Inderscience Publishers

Compensation for natural resource damages from oil spills: a comparison of US law and international conventions

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The basic measure of natural resource damages in USA environmental liability statutes is the cost of restoring the injured resources, plus compensation for the interim loss of resources from the time of injury until their full recovery. In contrast, until 1996, the international Convention Protocols addressing liability for accidental oil spills did not hold the responsible party liable for damages to natural resources, except to compensate for lost profits and earnings of commercial users of the resources. Recent developments, however, suggest that international and USA laws are converging. In the 1996 regulations implementing the natural resource liability provisions of the USA Oil Pollution Act (OPA), natural resource damages are quantified as the costs of a Restoration Plan designed to return resources to baseline and to compensate for interim losses. The 1992 international Convention Protocols, which entered into force in May 1996, include the costs of resource "reinstatement" measures, though a clear definition of the scope of "reinstatement", consistent with the restoration concepts in the OPA regulations, could provide an inclusive measure of damages for environmental harm. Furthermore, such a measure would not contravene the policy, previously articulated by the international organisation administering the compensation regime, that only losses quantifiable in financial terms may be claimed.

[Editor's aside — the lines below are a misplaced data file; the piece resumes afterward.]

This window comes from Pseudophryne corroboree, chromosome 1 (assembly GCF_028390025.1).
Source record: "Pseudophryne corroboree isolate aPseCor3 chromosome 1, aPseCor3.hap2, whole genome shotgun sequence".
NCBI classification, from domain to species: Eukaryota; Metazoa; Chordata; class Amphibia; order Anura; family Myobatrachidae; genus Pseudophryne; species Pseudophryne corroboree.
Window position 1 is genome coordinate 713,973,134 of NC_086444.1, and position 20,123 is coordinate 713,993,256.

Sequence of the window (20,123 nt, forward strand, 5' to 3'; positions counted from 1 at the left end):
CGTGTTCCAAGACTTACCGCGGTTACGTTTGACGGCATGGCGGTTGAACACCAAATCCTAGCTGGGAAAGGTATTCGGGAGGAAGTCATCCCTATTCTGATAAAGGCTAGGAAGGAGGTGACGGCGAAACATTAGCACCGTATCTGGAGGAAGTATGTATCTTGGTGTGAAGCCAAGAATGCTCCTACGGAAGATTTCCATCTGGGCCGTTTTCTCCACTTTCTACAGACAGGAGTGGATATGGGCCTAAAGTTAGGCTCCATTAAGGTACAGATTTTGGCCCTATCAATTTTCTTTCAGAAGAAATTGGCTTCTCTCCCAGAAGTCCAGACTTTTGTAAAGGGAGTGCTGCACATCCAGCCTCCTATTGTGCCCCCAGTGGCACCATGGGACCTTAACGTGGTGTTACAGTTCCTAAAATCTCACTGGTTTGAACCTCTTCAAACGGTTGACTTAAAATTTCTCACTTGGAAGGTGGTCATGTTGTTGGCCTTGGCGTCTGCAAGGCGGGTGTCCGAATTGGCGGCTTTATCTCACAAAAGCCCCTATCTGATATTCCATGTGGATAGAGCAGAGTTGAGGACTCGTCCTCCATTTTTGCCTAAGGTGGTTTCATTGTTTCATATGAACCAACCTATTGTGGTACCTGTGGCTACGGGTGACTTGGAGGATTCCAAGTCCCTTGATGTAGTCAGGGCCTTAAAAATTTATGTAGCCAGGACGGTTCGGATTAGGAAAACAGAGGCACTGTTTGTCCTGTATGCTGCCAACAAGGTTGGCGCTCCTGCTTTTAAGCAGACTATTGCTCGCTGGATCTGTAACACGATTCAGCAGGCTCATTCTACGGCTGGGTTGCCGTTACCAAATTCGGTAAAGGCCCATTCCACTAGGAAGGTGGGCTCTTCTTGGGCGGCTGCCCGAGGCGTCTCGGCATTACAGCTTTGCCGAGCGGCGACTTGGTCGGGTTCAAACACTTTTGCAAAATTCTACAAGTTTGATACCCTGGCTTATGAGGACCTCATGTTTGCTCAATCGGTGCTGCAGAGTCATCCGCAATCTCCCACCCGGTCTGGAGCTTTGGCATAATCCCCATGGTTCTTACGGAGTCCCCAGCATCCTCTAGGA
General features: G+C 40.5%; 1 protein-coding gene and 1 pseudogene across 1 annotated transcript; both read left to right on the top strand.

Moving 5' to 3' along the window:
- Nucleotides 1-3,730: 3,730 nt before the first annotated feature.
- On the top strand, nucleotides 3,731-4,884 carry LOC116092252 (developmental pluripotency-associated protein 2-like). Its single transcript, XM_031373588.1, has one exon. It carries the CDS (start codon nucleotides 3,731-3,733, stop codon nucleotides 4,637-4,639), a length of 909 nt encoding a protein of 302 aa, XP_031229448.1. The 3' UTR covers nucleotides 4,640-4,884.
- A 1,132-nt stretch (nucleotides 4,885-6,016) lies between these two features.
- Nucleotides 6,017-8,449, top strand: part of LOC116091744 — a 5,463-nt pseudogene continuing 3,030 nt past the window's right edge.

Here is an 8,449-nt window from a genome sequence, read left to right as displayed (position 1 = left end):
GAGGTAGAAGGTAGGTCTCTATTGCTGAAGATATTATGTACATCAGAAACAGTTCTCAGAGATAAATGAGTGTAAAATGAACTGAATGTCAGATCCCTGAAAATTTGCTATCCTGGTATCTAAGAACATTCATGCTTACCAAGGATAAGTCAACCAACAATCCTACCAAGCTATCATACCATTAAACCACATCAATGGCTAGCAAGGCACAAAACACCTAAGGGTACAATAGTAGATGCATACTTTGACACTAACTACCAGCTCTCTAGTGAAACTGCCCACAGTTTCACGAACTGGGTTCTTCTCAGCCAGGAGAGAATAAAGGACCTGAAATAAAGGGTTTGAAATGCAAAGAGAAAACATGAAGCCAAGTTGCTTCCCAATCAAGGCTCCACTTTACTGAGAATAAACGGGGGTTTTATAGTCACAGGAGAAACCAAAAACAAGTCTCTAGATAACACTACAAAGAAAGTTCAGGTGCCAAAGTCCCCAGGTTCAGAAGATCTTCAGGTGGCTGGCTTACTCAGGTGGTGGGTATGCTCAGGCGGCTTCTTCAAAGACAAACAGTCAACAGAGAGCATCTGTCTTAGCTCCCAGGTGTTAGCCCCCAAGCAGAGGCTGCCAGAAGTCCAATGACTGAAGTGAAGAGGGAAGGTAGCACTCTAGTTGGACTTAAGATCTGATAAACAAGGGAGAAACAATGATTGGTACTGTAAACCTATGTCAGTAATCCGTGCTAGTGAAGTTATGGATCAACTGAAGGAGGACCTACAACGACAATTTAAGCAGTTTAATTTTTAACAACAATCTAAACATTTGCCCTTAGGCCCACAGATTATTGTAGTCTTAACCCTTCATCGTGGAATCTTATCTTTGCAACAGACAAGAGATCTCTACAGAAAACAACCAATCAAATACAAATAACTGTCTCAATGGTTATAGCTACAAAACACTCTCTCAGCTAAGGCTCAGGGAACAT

Keywords: environmental liability, International Convention on Civil Liability for Oil Pollution Damage, Oil Pollution Act of 1990 (USA), oil spills, natural resource damage assessment

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